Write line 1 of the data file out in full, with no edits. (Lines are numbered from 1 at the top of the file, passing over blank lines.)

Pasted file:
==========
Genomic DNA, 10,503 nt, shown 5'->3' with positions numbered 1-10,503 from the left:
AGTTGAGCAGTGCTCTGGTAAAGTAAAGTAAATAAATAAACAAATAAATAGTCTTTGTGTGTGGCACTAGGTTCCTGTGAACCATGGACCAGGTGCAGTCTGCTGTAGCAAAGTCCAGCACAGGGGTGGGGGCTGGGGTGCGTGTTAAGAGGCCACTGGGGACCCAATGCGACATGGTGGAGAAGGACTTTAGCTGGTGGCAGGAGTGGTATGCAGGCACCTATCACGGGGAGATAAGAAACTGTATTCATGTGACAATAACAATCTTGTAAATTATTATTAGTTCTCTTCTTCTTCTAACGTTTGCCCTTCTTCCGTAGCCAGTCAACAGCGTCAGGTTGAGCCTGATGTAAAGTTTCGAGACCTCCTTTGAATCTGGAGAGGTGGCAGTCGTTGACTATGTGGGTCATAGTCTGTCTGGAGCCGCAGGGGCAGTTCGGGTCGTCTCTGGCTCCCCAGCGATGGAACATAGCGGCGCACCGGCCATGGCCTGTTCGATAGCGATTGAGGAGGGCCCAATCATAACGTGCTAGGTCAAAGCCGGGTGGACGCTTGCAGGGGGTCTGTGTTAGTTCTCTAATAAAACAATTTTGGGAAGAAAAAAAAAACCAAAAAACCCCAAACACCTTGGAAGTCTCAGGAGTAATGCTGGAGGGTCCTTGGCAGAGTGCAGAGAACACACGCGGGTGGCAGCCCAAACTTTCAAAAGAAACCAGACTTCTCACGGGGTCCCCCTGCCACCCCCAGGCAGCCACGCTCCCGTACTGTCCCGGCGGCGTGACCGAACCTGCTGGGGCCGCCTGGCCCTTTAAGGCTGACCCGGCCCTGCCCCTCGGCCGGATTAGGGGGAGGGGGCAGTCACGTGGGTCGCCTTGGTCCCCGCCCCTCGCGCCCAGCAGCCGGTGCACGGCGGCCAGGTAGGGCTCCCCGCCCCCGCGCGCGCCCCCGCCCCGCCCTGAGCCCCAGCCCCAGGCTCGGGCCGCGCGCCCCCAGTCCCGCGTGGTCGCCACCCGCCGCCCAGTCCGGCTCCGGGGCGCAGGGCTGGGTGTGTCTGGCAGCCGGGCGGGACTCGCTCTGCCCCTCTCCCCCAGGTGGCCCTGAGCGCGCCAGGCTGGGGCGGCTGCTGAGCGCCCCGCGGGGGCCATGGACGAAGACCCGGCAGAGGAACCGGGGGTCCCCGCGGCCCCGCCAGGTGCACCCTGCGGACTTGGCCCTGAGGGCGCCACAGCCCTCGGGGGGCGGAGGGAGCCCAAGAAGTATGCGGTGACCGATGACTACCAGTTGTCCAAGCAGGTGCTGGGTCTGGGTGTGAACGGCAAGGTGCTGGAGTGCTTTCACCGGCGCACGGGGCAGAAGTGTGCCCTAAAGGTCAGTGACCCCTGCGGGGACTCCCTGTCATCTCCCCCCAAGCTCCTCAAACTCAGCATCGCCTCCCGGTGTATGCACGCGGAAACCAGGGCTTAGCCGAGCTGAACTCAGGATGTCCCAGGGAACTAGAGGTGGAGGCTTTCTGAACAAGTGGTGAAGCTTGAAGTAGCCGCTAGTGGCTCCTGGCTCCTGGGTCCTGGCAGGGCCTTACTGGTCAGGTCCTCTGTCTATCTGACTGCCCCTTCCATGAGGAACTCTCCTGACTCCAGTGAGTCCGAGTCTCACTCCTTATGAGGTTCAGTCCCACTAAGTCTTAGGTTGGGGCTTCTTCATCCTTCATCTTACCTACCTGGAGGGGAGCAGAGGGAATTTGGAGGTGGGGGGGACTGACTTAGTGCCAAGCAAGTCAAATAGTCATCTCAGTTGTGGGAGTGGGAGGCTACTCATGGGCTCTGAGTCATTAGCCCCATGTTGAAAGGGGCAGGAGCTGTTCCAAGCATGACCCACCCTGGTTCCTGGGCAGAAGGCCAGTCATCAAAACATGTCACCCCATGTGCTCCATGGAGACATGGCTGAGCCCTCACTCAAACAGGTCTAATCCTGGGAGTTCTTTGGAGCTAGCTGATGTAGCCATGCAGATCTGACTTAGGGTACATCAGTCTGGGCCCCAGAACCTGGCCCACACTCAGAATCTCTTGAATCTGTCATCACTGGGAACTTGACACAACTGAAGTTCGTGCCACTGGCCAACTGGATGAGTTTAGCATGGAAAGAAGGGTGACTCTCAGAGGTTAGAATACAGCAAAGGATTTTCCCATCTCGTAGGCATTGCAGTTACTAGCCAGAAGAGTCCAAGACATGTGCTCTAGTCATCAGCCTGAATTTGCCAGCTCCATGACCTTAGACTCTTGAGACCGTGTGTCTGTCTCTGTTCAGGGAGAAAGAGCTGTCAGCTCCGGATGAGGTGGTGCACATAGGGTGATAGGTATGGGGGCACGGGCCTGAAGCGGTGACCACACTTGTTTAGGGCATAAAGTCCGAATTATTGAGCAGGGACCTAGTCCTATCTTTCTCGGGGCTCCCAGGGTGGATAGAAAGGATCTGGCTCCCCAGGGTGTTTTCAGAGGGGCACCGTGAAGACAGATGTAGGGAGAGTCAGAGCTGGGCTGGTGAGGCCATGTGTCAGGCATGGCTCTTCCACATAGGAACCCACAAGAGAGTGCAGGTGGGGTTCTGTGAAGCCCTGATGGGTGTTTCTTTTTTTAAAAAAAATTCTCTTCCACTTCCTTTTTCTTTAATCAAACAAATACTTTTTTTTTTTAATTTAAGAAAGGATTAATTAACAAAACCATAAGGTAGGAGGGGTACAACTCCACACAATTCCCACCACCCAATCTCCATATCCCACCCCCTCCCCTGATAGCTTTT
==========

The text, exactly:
Genomic DNA, 10,503 nt, shown 5'->3' with positions numbered 1-10,503 from the left: